On Tuesday, April 18 at 11:30 a.m. in the BYU-Idaho Center, President Henry J. Eyring and his wife, Kelly Eyring, delivered their devotional addresses to kick off the new semester.
Sister Eyring spoke first, discussing two paradoxical examples: One from Lewis Carroll’s “Alice’s Adventures In Wonderland” and another from the New Testament.
She mentioned that the common ground between the two paradoxes is that the individuals in these examples had to lose something in order to attain something. She compared this to BYU-Idaho students in the sense that they can find themselves by losing themselves.
“I hope that you and I will look for the opportunity to find more and really find ourselves by losing ourselves this semester,” Sister Eyring said. “I know that the Savior is our best teacher and example of this.”
Following his wife’s remarks, President Eyring spoke and centered his message on the persistence of prophetic leaders. He shared the story of President Spencer W. Kimball and his leadership as a prophet from 1973 to 1985. Although his predecessor, President Harold B. Lee, died unexpectedly, President Kimball was ready to persistently lead the Church, according to President Eyring.
“Though Spencer was 78 years old, with a checkered health profile, he was nonetheless ready to lead,” President Eyring said. “In the 12 years of his presidency, the number of operating temples doubled. The number of missionaries increased by 50% and the Church became truly global.”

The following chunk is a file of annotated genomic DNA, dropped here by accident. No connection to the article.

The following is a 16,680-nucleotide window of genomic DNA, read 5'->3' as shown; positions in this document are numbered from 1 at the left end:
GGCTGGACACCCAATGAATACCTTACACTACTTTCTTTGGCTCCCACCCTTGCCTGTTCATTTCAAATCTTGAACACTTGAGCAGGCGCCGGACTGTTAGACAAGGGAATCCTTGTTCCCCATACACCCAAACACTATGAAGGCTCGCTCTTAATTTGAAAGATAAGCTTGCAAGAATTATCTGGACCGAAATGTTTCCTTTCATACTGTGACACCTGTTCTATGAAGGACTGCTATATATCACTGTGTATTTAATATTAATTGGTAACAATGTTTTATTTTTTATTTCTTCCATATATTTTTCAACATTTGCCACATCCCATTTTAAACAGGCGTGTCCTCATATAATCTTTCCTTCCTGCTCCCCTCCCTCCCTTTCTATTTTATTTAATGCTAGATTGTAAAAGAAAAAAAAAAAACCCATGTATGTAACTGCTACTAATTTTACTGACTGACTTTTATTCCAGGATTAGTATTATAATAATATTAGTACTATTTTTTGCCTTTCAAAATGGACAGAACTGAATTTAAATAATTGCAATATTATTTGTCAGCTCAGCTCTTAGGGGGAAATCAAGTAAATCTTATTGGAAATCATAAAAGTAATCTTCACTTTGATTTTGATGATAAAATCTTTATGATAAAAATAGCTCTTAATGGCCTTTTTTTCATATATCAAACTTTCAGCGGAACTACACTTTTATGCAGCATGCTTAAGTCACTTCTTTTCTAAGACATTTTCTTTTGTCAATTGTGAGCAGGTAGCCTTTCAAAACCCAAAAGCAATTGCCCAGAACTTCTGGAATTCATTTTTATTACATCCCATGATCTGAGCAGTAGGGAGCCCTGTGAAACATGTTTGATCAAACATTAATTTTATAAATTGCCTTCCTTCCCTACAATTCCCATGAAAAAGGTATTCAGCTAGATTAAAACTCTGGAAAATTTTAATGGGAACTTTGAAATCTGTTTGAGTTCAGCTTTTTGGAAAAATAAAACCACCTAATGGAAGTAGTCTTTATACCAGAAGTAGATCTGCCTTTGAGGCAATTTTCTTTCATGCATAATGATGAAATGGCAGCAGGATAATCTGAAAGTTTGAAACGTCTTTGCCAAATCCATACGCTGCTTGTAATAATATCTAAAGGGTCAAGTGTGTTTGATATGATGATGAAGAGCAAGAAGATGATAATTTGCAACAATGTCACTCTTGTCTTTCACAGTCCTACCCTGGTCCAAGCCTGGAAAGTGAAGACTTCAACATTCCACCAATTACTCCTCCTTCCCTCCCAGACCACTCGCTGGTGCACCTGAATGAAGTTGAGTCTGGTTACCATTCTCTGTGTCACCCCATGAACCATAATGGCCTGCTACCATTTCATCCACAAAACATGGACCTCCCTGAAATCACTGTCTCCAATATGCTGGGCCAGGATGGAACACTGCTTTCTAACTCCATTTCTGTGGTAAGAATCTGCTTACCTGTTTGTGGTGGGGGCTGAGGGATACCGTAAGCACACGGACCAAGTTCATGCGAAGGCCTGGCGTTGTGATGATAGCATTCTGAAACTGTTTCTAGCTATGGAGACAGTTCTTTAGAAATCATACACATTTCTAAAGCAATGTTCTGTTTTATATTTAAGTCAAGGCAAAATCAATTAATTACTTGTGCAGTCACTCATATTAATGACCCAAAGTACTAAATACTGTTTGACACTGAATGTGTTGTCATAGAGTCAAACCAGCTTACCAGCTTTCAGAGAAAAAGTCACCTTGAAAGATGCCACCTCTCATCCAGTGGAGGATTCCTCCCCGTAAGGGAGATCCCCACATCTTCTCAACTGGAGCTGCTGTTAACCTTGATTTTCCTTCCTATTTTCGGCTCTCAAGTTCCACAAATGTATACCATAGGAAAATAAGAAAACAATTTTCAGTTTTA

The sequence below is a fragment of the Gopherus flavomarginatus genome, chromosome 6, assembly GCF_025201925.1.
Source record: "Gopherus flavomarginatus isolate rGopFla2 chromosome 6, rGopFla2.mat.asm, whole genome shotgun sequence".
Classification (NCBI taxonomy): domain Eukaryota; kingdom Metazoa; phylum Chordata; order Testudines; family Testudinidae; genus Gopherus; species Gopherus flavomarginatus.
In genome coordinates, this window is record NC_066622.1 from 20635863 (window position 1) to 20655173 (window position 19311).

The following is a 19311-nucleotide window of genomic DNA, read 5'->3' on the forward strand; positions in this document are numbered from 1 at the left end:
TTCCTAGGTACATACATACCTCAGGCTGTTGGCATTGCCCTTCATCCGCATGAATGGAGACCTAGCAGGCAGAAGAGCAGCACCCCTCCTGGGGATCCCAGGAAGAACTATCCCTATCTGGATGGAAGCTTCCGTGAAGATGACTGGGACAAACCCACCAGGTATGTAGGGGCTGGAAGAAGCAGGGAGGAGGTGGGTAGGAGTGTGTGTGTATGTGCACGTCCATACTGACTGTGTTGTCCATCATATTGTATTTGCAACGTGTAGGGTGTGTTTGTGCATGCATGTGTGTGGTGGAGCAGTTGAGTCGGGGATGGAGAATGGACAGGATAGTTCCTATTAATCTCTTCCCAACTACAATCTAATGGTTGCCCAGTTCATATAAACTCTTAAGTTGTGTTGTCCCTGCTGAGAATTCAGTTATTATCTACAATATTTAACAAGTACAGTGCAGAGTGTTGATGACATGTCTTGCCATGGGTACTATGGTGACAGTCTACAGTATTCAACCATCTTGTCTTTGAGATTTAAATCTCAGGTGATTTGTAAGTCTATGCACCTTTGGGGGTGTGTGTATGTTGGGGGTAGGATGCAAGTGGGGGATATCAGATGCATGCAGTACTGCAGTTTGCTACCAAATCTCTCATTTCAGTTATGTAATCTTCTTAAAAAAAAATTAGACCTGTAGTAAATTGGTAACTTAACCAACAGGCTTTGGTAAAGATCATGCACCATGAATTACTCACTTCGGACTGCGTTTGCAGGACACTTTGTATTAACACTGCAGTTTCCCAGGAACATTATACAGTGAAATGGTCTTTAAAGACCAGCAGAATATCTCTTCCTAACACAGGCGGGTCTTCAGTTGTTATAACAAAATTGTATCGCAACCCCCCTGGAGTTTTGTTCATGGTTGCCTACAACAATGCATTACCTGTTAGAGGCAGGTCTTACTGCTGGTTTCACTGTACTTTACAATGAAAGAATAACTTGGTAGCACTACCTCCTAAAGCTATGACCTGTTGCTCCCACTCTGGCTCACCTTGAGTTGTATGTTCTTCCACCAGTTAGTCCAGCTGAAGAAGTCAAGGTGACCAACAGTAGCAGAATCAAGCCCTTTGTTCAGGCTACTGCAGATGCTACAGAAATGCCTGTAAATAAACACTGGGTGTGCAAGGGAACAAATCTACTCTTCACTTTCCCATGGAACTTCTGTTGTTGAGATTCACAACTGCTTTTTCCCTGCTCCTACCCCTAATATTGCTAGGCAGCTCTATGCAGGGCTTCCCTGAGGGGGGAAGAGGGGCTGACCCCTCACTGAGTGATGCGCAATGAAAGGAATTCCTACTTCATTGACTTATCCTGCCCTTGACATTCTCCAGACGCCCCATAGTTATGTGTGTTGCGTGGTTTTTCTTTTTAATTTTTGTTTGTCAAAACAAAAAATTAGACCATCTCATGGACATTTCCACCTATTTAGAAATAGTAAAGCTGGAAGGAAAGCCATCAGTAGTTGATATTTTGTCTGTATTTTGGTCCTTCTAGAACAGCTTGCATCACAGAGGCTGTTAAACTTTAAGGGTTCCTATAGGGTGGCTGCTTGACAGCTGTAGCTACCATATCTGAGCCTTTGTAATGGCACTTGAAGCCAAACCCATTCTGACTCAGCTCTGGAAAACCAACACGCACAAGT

President Eyring then invited Julia Vivas, a BYU-I student studying communication, and Greg Palmer, a faculty member who teaches religious education, to share their thoughts on the significance of persistence in their everyday lives. Vivas shared an experience in which she was persistent in sharing the gospel with an agnostic friend who was eventually baptized and able to receive eternal blessings.
Palmer followed suit by sharing a story of persistence from J.R.R. Tolkien’s The Lord of the Rings trilogy. He spoke of how Galadriel, a royal elf in the story, mentioned that even the smallest person can make a big difference. He compared this to President Kimball as he was only 5’6″, but helped the Church to grow.
In closing, President Eyring shared an audio clip from a devotional message that President Kimball gave at BYU-I in 1975. In the recording, he asked the congregation if they knew where they stood and invited them to find a place to stand if they were unsure. Following the recording, President Eyring shared his testimony.
“I hope you will join me in continuing to persist in faith through the trials and challenges of mortality,” President Eyring said. “As we press forward, trusting in the Savior’s redeeming love and heeding counsel of prophets and apostles, we will be prepared to receive all that our Father in Heaven has in store for us.”
The full talks are available on the BYU-I website.